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We are attempting to coax her into assisted living and think her assets should last for a few years. We know Medicaid will assist with her expenses if she moves into a nursing home. But what if her assets are depleted while she is still in assisted living and is not ready for a nursing home? As her guardians are we now responsible for her bills?

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Guardianship is a legal process whereby one party is deemed incompetent to handle their own affairs (the “ward”) and a court appoints another to provide decision making services (the “guardian”). Becoming a guardian is a serious matter involving many responsibilities however liability for a ward’s expenses is not one of them (unless, of course, the guardian accepts such liability). Simply make sure that you never sign personally for any financial obligation of your ward.

The activities of a guardian are court supervised and one would think that as a result it is difficult to commit malfeasance. The record of the guardianship profession points otherwise though of course there are many competent professional guardians. I say this only to point out that the courts can be tolerant of honest mistakes.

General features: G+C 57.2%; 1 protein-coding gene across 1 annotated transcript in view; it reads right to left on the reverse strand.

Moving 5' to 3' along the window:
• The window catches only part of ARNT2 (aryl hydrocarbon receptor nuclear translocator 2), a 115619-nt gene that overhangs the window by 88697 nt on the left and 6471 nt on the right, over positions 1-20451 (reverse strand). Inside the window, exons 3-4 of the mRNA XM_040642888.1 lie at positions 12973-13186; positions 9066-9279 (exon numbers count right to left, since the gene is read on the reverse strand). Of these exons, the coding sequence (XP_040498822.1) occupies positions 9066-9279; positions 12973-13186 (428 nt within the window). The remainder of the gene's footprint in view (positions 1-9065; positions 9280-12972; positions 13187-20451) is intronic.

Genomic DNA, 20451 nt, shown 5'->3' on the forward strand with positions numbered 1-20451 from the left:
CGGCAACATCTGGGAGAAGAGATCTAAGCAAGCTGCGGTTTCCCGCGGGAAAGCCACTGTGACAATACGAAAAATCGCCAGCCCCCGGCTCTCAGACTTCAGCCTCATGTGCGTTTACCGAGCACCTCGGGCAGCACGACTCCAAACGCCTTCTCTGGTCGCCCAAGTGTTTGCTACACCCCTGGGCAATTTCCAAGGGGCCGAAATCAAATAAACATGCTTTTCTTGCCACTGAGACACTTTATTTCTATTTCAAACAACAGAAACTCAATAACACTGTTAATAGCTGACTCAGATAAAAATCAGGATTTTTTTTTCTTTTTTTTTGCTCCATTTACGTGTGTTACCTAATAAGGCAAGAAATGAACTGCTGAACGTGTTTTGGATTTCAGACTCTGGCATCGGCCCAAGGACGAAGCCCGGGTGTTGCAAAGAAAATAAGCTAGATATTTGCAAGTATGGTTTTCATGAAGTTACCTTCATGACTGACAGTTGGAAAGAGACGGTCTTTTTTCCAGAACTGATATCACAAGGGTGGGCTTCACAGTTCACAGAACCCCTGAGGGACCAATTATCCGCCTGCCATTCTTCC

Just do your best and all will be fine.

Virginia has a Medicaid waiver that will assist with the cost of care in assisted living. Often there are waiting lists for these programs so you may wish to investigate soon rather than later. Here is the website: http://www.dmas.virginia.gov/Content_pgs/ltc-home.aspx

If your mother in law is the surviving spouse of a veteran she may also be eligible for a cash benefit known as Aid and Attendance. Do a search on this site for lots of info on this benefit or go to va.gov.
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I don't know the answer to your legal question. I hope someone will.

Some Assisted Living Facilities (ALFs) will accept Medicaid payments, especially from residents who have been private pay for a specified period, such as 3 years. Discuss this upfront when you are looking at options, and use it as one of the criteria for selecting a care center.

My daughter works in a lovely ALF. They require private pay initially, but she says that the majority of residents are on Medicaid or some other kind of aid, simply because they have been residents a long time and have run out of their own funds.

The lovely ALF that hosts my caregiver support group has a certain number of rooms set aside (worked into their budget) for Medicaid. These almost always go to long-term residents who have run out of private funds. On the other hand, we found a nice ALF for my mother that accepted Medicaid right from the beginning.

Financial considerations are an important reality to work into the criteria while you are searching for suitable placement.